Doesn't everyone have a Madonna Story? When Laura Barcella graciously invited me to be a part of her new anthology Madonna & Me, I couldn't wait to tell my tale of how for three days (three days!) Madonna was considering making my novel Into Thin Air, her directorial debut. Instead, she went off on another singing tour and smashed my heart and my hopes to bits. Still, it was lots of fun to write about it, and the stories in this anthology practically sing. I'm thrilled to have Laura here to talk about Madonna, and isn't the above photo of her, dressed up as her idol, a hoot? Thank you, thank you, Laura.
So, why Madonna? Why do you think she's still relevant today?
Doing an all-female anthology about Madonna interested me for two reasons. The first was selfish -- because, as I've gotten older and started to look back on my childhood and the things and people that most impacted me, I've realized just how much Madonna affected my life. I was really young (6 or 7) when she first got famous, but I became obsessed with her from the very first moment I heard her. I loved her music and looked up to her in an idolizing pop-star way, but I also looked up to her on a personal-identity level. I truly had never seen or heard a woman like her before -- completely unashamed and unapologetic about being exactly who she was. Her refusal to tamp herself down, quiet her sexuality, or minimize herself really showed me a new model of what women could do, be, say, and think. That's the first reason I did the anthology -- to honor the impact she had on my life and identity.
The second reason I did it: I knew Madonna's pop-cultural footprint was huge, and I suspected, from talking to other women, that her impact on women in general was possibly even bigger. I wanted to explore all the ways she changed women's lives.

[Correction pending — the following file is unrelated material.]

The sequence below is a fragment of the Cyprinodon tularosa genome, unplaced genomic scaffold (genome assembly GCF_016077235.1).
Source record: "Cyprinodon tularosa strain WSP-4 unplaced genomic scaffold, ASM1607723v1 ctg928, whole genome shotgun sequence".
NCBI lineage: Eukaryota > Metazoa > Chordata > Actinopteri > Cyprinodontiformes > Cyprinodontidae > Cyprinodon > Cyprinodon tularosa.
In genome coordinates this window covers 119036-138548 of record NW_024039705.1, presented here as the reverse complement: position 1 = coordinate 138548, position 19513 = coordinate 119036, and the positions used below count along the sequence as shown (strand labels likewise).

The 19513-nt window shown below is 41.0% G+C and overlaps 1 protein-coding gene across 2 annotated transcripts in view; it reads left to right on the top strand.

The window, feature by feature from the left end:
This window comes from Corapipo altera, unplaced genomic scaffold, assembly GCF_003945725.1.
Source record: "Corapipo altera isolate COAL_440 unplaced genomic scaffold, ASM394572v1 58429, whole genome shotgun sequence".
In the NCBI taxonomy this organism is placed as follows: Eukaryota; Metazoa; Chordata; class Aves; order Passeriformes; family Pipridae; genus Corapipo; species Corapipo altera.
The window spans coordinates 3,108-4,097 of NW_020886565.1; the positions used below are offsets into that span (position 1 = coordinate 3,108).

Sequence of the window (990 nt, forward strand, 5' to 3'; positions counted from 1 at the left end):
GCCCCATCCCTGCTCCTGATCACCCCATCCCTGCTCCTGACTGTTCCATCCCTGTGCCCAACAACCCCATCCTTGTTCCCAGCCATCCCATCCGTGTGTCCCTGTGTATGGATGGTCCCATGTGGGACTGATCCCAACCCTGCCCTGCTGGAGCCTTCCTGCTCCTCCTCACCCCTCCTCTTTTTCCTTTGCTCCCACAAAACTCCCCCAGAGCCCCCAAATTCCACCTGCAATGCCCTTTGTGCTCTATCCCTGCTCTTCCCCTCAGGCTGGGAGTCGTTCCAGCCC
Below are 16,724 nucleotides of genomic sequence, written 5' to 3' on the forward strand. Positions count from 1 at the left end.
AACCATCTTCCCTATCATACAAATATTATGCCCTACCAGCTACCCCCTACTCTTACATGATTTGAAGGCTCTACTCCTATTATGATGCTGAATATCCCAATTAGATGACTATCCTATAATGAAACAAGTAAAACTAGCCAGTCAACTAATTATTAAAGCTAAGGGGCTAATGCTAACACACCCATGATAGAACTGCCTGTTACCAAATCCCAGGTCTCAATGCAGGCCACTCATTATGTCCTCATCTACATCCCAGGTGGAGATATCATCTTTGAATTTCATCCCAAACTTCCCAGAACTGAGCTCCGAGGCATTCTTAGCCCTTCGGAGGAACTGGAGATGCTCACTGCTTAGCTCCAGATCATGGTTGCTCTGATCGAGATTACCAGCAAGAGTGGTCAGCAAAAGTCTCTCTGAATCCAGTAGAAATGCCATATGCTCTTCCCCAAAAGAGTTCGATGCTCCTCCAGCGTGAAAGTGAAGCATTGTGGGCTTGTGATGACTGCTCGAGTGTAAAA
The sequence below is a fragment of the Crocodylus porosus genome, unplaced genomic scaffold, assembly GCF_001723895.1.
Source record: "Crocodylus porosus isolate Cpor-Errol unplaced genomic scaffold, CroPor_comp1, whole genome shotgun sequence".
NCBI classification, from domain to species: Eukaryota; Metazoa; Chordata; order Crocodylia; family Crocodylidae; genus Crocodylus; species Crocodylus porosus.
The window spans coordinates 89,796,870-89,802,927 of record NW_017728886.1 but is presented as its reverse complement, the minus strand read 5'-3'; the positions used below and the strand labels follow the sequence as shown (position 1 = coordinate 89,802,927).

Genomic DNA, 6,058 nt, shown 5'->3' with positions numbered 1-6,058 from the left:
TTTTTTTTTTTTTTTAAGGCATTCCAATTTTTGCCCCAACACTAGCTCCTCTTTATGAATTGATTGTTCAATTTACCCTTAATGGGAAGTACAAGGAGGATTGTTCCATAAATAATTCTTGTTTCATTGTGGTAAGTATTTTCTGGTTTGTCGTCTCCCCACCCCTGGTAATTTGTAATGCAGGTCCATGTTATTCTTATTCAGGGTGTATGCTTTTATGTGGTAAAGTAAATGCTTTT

I think she's still relevant today in the way that any groundbreaking artist is relevant past the initial heyday that made them famous. She may not be as trail-blazing or influential as she was in the '80s, but she's obviously still super-successful and powerful, and what she's doing or not doing now doesn't really change the enormity of the impact she had on the culture at large. We're still talking about her, she has clearly influenced dozens of female artists (hi, Lady Gaga), and she's still actively performing and making music. People still care about her -- that was made even more apparent when she was asked to perform at the Super Bowl.
Were you surprised by the essays you received? Did you expect one thing and discover some new things along the way?
I knew I'd get a ton of submissions from a ton of women who loved Madonna and wanted to express that love for her. That's pretty much exactly what I got! But I was a bit surprised by the commonalities shared by many of the writers -- for instance, the "Like a Prayer" video specifically came up again and again and again; I hadn't realized (or remembered) how profoundly moving that video was for people.